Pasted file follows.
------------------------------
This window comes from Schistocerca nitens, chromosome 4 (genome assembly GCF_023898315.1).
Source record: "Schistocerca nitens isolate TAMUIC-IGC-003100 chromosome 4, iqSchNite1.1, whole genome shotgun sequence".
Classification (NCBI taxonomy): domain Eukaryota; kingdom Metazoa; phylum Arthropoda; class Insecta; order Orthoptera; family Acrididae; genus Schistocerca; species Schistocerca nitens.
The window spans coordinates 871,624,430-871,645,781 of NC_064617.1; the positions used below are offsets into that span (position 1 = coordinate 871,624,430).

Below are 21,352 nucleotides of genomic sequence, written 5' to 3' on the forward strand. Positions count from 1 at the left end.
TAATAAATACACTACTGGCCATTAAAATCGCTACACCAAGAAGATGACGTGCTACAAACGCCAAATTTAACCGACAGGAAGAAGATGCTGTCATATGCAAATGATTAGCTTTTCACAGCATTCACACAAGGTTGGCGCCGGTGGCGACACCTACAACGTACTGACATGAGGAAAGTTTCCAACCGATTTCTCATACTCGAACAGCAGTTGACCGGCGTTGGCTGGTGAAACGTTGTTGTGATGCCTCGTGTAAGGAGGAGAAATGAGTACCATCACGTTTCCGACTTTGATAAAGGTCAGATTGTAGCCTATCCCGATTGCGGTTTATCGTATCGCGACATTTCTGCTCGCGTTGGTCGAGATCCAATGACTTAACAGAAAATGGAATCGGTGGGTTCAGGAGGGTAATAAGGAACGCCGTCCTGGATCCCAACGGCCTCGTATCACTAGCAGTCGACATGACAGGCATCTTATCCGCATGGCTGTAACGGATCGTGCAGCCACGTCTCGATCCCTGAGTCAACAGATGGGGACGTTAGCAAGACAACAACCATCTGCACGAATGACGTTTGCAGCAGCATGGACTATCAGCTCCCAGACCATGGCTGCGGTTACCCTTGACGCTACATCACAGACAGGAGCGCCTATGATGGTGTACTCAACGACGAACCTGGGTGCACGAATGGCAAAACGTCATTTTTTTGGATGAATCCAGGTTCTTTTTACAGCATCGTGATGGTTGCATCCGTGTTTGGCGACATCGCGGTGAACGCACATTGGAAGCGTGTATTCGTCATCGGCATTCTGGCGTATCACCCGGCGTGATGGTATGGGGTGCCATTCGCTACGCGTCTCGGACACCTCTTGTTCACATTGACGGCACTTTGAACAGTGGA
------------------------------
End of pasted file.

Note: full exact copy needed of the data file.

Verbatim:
This window comes from Schistocerca nitens, chromosome 4 (genome assembly GCF_023898315.1).
Source record: "Schistocerca nitens isolate TAMUIC-IGC-003100 chromosome 4, iqSchNite1.1, whole genome shotgun sequence".
Classification (NCBI taxonomy): domain Eukaryota; kingdom Metazoa; phylum Arthropoda; class Insecta; order Orthoptera; family Acrididae; genus Schistocerca; species Schistocerca nitens.
The window spans coordinates 871,624,430-871,645,781 of NC_064617.1; the positions used below are offsets into that span (position 1 = coordinate 871,624,430).

Below are 21,352 nucleotides of genomic sequence, written 5' to 3' on the forward strand. Positions count from 1 at the left end.
TAATAAATACACTACTGGCCATTAAAATCGCTACACCAAGAAGATGACGTGCTACAAACGCCAAATTTAACCGACAGGAAGAAGATGCTGTCATATGCAAATGATTAGCTTTTCACAGCATTCACACAAGGTTGGCGCCGGTGGCGACACCTACAACGTACTGACATGAGGAAAGTTTCCAACCGATTTCTCATACTCGAACAGCAGTTGACCGGCGTTGGCTGGTGAAACGTTGTTGTGATGCCTCGTGTAAGGAGGAGAAATGAGTACCATCACGTTTCCGACTTTGATAAAGGTCAGATTGTAGCCTATCCCGATTGCGGTTTATCGTATCGCGACATTTCTGCTCGCGTTGGTCGAGATCCAATGACTTAACAGAAAATGGAATCGGTGGGTTCAGGAGGGTAATAAGGAACGCCGTCCTGGATCCCAACGGCCTCGTATCACTAGCAGTCGACATGACAGGCATCTTATCCGCATGGCTGTAACGGATCGTGCAGCCACGTCTCGATCCCTGAGTCAACAGATGGGGACGTTAGCAAGACAACAACCATCTGCACGAATGACGTTTGCAGCAGCATGGACTATCAGCTCCCAGACCATGGCTGCGGTTACCCTTGACGCTACATCACAGACAGGAGCGCCTATGATGGTGTACTCAACGACGAACCTGGGTGCACGAATGGCAAAACGTCATTTTTTTGGATGAATCCAGGTTCTTTTTACAGCATCGTGATGGTTGCATCCGTGTTTGGCGACATCGCGGTGAACGCACATTGGAAGCGTGTATTCGTCATCGGCATTCTGGCGTATCACCCGGCGTGATGGTATGGGGTGCCATTCGCTACGCGTCTCGGACACCTCTTGTTCACATTGACGGCACTTTGAACAGTGGA